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EDITOR’S NOTE:  The earlier version of this paper titled “Proposed Reinstatement of the ‘Uptick Rule’” was published on November 9, 2009, and has been updated by the author to include recent developments.

On February 24, 2010, the Securities and Exchange Commission (the “SEC”), by a 3-2 vote, adopted a rule1 restricting short sales of a public company’s stock if the price of the stock has fallen ten percent (10%) or more  from the price the shares closed at the previous day.  Under the final rule, a short sale, after such a price drop, would only be executed at a price above the market’s best bid and that requirement would remain in effect the balance of the trading day and all of the next trading day.

On April 10, 2009, the SEC had proposed two approaches to restrictions on short selling1 and, on August 17, 2009, re-opened the comment period until September 21, 2009 and solicited additional feedback on an aspect of the original proposal.

In July, 2007, the SEC eliminated all short sale price restrictions, one of which was its Rule 10a-1, the so-called “uptick rule”, which, for almost 70 years, prohibited short sales of publicly traded securities except on a price increase.  The repeal of the uptick rule followed seven years of studies and public comment as to the rule’s effectiveness.

As the subprime mortgage crisis and credit crisis developed in 2007, market volatility and steep price declines, particularly in financial service stocks, increased markedly, and the SEC subsequently received requests that it consider reimposing restrictions on short selling to help restore investor confidence.  The April 10 proposal was a response to those requests and came at a time of extreme market conditions.

The two approaches proposed last April included, first, a form of uptick rule, i.e., restrictions based on a price test on a market-wide permanent basis controlled by either the last sale price or by a national best bid price, and, second, a form of “circuit-breaker rule”, i.e., restrictions that would only apply to a particular security during a severe market decline in that security, but which could either halt short sales or trigger an uptick rule.  The SEC has adopted the latter approach.   It favored the national best bid price control form of uptick rule over the last sale price because delays can occur in reporting last sales price information.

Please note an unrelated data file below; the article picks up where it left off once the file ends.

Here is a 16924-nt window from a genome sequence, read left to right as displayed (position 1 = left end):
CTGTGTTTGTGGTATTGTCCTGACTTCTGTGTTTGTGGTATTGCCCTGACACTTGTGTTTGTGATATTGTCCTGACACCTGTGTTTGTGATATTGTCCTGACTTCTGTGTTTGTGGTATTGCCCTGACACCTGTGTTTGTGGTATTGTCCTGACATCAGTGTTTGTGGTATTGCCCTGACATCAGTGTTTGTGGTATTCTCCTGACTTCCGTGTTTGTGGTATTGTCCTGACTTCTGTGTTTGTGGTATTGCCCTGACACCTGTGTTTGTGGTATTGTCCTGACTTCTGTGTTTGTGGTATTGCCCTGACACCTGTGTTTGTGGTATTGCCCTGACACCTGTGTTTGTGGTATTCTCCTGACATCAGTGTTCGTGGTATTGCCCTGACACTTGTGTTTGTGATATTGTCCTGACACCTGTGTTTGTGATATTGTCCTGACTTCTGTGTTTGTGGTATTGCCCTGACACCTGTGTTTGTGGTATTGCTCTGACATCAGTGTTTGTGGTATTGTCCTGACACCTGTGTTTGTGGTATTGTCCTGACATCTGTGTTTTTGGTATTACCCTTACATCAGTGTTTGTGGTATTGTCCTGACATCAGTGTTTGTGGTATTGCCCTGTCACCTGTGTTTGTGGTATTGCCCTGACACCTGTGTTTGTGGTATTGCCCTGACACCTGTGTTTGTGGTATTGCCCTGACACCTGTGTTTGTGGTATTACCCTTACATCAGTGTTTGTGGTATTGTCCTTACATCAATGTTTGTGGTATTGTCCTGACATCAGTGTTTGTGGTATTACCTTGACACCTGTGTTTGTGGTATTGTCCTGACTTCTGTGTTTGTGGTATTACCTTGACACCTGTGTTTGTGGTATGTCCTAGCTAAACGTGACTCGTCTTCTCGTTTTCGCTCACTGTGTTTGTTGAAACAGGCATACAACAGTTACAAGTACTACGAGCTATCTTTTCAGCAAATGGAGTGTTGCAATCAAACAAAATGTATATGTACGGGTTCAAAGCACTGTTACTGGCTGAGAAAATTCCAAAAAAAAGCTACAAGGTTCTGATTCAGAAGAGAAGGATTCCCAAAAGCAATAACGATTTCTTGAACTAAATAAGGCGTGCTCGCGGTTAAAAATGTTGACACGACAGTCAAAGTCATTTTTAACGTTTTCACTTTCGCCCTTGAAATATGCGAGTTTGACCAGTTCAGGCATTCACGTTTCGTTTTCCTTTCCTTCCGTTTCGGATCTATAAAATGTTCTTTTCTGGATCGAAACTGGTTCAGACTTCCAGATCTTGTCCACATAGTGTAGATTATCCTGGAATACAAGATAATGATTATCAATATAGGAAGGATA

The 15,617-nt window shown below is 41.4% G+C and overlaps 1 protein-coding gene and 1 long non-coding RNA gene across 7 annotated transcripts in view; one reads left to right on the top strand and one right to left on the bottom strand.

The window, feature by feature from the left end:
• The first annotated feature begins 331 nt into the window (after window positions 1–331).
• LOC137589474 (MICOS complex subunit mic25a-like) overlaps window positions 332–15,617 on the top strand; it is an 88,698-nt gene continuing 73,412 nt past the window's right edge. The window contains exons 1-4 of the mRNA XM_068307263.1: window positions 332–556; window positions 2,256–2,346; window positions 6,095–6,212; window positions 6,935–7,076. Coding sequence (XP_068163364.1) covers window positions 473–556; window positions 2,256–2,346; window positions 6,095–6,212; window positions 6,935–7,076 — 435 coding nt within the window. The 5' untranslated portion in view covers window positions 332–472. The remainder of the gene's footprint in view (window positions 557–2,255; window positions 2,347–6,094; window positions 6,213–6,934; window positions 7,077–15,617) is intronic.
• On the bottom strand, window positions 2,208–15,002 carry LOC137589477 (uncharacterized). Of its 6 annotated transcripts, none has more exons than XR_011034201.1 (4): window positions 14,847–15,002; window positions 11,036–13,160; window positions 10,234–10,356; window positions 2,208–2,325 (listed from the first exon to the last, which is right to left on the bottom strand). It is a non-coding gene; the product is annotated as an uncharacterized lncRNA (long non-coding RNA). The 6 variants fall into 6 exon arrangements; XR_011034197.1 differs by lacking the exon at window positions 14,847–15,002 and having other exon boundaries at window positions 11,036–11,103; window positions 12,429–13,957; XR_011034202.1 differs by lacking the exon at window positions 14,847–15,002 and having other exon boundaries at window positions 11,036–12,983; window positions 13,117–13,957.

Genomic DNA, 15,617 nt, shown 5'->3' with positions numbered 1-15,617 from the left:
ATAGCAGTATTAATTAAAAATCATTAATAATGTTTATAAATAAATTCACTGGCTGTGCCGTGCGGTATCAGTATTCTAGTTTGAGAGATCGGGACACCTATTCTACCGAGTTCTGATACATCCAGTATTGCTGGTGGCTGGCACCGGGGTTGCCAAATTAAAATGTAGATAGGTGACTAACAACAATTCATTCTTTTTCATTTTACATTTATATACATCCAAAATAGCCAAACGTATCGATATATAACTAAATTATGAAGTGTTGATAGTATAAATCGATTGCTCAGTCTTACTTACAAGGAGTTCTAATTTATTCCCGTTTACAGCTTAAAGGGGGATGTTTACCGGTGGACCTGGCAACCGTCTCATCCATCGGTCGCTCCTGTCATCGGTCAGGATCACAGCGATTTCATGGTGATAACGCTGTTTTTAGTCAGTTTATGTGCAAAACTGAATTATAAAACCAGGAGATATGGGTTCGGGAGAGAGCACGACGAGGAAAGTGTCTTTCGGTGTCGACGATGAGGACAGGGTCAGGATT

The SEC received almost 4,000 unique comment letters.  It also hosted a roundtable on this subject on May 5, 2009.

The August 17, 2009 action by the SEC requested comment on what it is calling “the alternative uptick rule” that would allow short selling only at a price above the then-current national best bid price, subject to limited exceptions, such as for odd lots2.  That is the final rule that the SEC adopted February 24.  It was thought that such a rule would be easier to monitor more quickly and less costly to implement than other rules, because it would be easier to program into trading and surveillance systems.  It would also restrict short selling to a greater extent than the other proposed rules.

The final rule is to be implemented by requiring firms to have policies and procedures reasonably designed to prevent execution or display of short sales at impermissible prices and regular surveillance to ascertain the effectiveness of those policies and procedures rather than by a straight prohibition against any person effecting short sales at impermissible prices.

The final rule is to be implemented in combination with a short selling “circuit breaker”.  The alternative uptick rule does not go into effect until it would be triggered by a decline in the price of an individual stock by a 10%  from the stock’s closing price the prior day as determined by the listing market.  Of course, that is less restrictive than an absolute halt in trading in a particular stock where there is a severe decline in price.

Thus, the final rule does not affect or impose the “uptick rule” on routine or even abusive short selling except in the cases of a 10% drop in price.

**Mr. Julius Loeser is a Special Counsel at Cadwalader, Wickersham & Taft LLP and focuses his practice on banking and banking regulation, including providing counsel on bank acquisitions, privacy, financial modernization. Prior to joining Cadwalader, Mr. Loeser served as Chief Regulatory and Compliance Counsel for Comerica Bank, where he had earlier been General Counsel of its retail bank and Senior Vice President and Deputy General Counsel.


  1. The final rule is actually an amendment to the SEC’s Regulation SHO (17 C.F.R.242).